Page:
Chittenango Landing Dry Dock Complex

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Chittenango Landing Dry Dock Complex
Chittenango Landing Dry Dock Complex is located in New York
Chittenango Landing Dry Dock Complex
Location Lakeport Rd. at Old Erie Canal, Sullivan, New York
Coordinates 43°3′36″N 75°52′26″W / 43.06000°N 75.87389°W / 43.06000; -75.87389Coordinates: 43°3′36″N 75°52′26″W / 43.06000°N 75.87389°W / 43.06000; -75.87389
Area 6.6 acres (2.7 ha)
Built 1856
Architectural style Canal boat dry dock
Governing body State
NRHP Reference # 92000458[1]
Added to NRHP April 30, 1992

The Chittenango Landing Dry Dock Complex provided dry dock for canalboats on the old Erie Canal. The original complex was built in 1856 and abandoned after this section of the "enlarged" Erie canal was bypassed by the new barge canal in 1917.[2] The current restoration began in 1986 when the original dry docks were excavated, since then several buildings have been restored, one of which acts as a museum building.[2] The site was listed on the National Register of Historic Places in 1992. The listing includes six contributing structures over a 6.6-acre (2.7 ha) area.[1]

The site includes three dry dock bays.[3]

History[edit]

The Chittenango Landing dry docks were constructed in 1856 as part of the enlarged canal expansion of the original "Clinton ditch" canal. Due to the similarity in construction with other nearby dry docks in Newark, Albion, and Middleport the Chittenango docks were possibly constructed by the same contractor.[4]

The dry dock property was first purchased for $1400.00 from the Yates Estate in 1856 and changed ownership numerous times during its existence.[5]

After the enlarged canal ceased operation, the Chittenango Landing site was used for agricultural operations, the barn at the site was used to house horses, cows, and chickens through the first half of the twentieth century. The site's warehouse was also cut in half and moved, using block and tackle, to a new location behind the site's sawmill where it was used as an icehouse. The site was also subject to scavenging of wood from its building and abandoned barge, the Beech Nut. In 1950, stones were removed from the dry-docks’ walls for use in construction of the New York State Thruway. Two canal era residences still remained on the property as late as 1972.[6]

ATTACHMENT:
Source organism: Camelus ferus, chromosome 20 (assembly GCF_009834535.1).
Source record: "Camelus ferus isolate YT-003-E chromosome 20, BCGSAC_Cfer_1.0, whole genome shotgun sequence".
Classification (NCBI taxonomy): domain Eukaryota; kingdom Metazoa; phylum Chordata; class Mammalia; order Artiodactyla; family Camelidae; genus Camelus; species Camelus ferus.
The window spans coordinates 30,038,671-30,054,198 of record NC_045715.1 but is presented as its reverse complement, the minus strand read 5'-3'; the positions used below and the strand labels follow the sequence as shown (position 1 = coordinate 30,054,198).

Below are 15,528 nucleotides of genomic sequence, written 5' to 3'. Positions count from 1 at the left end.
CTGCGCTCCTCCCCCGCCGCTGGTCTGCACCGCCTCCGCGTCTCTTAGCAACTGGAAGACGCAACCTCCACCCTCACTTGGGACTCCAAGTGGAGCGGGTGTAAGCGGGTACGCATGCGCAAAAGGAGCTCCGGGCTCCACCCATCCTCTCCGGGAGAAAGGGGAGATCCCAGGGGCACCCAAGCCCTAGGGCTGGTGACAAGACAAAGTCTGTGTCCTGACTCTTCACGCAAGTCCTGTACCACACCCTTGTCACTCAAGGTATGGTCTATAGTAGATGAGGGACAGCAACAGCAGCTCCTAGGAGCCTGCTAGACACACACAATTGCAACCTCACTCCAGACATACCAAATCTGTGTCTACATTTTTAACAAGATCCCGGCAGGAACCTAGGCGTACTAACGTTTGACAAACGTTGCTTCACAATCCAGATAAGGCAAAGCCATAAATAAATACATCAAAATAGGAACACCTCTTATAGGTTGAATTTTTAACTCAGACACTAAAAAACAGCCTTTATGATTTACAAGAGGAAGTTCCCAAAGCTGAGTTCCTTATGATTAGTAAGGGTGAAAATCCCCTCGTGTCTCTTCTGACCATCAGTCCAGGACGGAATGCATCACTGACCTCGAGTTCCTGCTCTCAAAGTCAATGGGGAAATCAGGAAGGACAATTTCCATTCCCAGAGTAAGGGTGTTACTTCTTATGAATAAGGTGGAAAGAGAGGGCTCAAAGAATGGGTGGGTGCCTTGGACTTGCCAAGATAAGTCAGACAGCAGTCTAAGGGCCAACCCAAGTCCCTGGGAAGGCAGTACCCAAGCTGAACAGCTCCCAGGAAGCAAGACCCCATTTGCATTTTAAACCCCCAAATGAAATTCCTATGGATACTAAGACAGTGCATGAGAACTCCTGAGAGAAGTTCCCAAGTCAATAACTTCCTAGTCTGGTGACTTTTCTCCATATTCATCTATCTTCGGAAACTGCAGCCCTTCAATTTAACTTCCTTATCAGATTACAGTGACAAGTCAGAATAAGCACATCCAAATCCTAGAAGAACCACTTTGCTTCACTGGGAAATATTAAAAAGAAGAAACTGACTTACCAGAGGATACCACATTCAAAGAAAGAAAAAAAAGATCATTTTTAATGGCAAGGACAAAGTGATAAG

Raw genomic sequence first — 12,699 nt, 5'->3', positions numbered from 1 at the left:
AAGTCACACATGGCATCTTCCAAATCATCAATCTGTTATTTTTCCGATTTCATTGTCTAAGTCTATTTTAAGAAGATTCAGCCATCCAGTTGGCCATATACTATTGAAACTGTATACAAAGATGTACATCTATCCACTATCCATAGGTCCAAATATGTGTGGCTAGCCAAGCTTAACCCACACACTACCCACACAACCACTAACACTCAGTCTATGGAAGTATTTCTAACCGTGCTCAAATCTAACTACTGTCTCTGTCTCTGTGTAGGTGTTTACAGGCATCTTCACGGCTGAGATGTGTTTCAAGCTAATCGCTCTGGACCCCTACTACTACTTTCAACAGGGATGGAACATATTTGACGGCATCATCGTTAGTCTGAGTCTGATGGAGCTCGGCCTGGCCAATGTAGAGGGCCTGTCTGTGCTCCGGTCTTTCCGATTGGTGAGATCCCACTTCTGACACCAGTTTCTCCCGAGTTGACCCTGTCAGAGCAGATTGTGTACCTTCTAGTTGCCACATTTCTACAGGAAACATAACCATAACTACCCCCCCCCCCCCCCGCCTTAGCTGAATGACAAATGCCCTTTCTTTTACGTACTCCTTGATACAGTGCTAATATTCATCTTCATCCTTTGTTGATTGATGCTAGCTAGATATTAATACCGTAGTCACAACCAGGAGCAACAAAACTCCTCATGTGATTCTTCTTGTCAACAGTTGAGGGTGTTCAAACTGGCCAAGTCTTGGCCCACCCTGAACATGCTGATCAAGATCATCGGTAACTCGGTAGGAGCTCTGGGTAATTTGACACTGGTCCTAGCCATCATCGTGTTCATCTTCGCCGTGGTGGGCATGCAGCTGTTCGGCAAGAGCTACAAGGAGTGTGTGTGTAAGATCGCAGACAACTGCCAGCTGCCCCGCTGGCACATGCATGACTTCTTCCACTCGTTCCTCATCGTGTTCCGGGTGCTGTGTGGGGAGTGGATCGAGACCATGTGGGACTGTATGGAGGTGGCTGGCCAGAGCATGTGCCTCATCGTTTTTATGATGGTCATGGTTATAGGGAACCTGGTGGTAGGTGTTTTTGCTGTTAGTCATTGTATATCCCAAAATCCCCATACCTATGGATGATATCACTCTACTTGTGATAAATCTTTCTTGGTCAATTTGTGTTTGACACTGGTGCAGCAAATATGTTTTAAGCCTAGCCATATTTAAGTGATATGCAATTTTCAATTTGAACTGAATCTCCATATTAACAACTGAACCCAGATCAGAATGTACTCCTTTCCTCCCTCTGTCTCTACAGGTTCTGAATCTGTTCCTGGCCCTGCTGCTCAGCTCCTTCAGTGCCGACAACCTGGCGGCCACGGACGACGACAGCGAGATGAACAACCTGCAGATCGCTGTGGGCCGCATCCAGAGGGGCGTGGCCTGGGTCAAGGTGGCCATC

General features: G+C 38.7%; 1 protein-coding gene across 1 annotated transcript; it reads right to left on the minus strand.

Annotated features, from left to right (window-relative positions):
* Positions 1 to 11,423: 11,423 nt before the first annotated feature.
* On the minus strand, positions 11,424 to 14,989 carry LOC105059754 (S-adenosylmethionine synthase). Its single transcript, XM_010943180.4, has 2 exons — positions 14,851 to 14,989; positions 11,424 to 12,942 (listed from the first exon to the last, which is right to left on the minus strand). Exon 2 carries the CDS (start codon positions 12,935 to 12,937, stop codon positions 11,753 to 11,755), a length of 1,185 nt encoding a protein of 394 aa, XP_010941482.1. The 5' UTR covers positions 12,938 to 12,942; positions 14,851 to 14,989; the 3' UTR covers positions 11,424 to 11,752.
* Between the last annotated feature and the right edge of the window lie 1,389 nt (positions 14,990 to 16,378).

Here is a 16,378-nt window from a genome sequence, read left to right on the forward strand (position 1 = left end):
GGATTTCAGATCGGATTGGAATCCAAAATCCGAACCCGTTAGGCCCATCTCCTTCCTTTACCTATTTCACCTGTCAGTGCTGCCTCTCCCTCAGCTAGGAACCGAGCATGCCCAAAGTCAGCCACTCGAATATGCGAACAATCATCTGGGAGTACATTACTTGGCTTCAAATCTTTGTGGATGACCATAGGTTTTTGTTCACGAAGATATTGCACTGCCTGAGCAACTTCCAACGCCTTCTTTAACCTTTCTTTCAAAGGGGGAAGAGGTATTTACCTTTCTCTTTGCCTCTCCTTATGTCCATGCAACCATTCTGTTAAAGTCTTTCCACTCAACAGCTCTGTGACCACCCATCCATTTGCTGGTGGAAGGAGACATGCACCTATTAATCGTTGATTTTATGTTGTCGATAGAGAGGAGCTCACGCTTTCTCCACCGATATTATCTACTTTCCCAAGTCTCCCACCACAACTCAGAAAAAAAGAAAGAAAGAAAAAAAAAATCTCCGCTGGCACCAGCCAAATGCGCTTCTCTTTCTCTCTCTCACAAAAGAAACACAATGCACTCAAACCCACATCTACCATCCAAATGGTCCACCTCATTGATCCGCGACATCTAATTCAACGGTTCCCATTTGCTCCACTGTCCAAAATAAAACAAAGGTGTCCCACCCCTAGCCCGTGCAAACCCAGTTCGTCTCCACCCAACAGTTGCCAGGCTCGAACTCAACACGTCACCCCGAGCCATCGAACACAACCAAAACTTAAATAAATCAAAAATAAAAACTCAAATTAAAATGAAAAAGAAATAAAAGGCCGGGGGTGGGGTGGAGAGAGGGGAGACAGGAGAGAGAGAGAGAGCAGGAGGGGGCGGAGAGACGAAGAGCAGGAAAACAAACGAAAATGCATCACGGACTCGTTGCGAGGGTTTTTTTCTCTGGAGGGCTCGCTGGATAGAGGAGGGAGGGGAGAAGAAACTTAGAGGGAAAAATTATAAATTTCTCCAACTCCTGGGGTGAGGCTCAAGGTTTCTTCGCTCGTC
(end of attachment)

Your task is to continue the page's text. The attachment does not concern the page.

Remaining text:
References[edit]

  1. ^ a b "National Register Information System". National Register of Historic Places. National Park Service. 2009-03-13. 
  2. ^ a b Chittenango Landing Museum. "Chittenango Landing Museum brochure". Retrieved 2011-11-20. 
  3. ^ Christine B. Lozner (January 24, 1992). "National Register of Historic Places Inventory/Nomination: Chittenango Landing Dry Dock Complex". Retrieved 2010-02-21.  and Accompanying seven photos, from c. 1875, c. 1913, 1989, and 1991
  4. ^ Daniel H. Weiskotten (November 1991). "Dry Docks of the Erie Canal - 1817-1917". Retrieved 2011-11-20. 
  5. ^ Daniel H. Weiskotten (1991). "History of Chittenango Landing Dry Dock". Retrieved 2011-11-20. 
  6. ^ Blizard, C.; Schuster, R. (2003). ""AN EXAMINATION OF HOW SITE HISTORY IS PRESENTED TO SCHOOL GROUPS AT CHITTENANGO LANDING CANAL BOAT MUSEUM"". Proceedings of the 2003 Northeastern Recreation Research Symposium. Newtown Square, PA: USDA Forest Service. pp. 34–41. Retrieved 2011-11-21.